• gametocyte conversion;
  • genotype by environment interaction;
  • life history trade-off;
  • malaria;
  • phenotypic plasticity;
  • Plasmodium;
  • red blood cell preference;
  • sex allocation;
  • virulence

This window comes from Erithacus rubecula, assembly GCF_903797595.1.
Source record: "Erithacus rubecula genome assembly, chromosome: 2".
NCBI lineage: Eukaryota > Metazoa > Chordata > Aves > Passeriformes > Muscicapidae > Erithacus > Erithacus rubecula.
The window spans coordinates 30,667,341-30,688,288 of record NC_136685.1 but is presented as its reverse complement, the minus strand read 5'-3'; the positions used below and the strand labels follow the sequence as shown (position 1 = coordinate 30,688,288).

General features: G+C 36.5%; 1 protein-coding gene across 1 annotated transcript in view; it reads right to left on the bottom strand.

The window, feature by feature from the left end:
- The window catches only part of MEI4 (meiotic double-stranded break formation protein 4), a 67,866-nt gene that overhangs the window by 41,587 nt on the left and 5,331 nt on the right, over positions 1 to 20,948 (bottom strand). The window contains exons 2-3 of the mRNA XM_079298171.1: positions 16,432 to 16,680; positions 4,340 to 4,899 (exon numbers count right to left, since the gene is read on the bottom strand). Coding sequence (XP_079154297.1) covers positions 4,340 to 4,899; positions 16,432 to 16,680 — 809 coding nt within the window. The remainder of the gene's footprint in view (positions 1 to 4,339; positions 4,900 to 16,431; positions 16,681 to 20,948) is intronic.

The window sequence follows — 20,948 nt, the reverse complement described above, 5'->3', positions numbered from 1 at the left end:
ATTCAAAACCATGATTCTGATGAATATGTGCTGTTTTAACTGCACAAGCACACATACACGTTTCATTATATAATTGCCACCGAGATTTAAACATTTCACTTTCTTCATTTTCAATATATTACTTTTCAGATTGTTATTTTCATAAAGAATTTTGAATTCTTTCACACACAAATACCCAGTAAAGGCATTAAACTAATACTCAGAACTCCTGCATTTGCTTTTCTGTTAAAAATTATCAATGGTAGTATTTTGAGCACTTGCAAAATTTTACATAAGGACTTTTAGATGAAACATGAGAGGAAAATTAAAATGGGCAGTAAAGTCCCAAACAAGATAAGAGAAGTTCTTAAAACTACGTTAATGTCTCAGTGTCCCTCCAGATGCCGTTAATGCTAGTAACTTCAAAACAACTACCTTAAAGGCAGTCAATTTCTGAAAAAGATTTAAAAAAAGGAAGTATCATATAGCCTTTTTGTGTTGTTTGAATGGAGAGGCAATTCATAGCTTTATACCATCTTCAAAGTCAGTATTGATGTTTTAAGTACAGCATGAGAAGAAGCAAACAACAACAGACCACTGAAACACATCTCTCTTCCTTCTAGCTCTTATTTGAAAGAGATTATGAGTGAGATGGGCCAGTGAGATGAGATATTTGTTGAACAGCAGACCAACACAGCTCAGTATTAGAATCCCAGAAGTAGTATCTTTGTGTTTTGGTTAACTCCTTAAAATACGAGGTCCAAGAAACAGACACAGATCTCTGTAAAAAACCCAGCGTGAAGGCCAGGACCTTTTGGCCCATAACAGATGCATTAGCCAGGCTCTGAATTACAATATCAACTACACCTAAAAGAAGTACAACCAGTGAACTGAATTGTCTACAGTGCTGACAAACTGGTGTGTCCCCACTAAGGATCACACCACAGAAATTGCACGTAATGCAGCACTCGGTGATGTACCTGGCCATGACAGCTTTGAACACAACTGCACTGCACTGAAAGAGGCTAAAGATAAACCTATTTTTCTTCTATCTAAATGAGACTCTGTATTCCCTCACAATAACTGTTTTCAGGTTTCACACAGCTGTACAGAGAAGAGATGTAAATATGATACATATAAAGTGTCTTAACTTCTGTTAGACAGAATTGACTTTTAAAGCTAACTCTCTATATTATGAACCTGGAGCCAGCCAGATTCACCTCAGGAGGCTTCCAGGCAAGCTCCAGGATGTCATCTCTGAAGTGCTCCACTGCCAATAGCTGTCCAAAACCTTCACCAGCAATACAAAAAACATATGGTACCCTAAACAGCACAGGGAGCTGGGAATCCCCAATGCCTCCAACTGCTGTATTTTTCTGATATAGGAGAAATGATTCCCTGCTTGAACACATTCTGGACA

Adaptive phenotypic plasticity in life history traits, behaviours, and strategies is ubiquitous in biological systems. It is driven by variation in selection pressures across environmental gradients and operates under constraints imposed by trade-offs. Phenotypic plasticity has been thoroughly documented for multicellular taxa, such as insects, birds and mammals, and in many cases the underlying selective pressures are well understood. Whilst unicellular parasites face many of the same selective pressures and trade-offs, plasticity in their phenotypic traits has been largely overlooked and remains poorly understood. Here, we demonstrate that evolutionary theory, developed to explain variation observed in the life-history traits of multicellular organisms, can be applied to parasites. Though our message is general – we can expect the life-histories of all parasites to have evolved phenotypic plasticity – we focus our discussion on malaria parasites. We use an evolutionary framework to explain the trade-offs that parasites face and how plasticity in their life history traits will be expressed according to changes in their in-host environment. Testing whether variation in parasites traits is adaptive will provide new and fundamental insights into the basic biology of parasites, their epidemiology and the processes of disease during individual infections.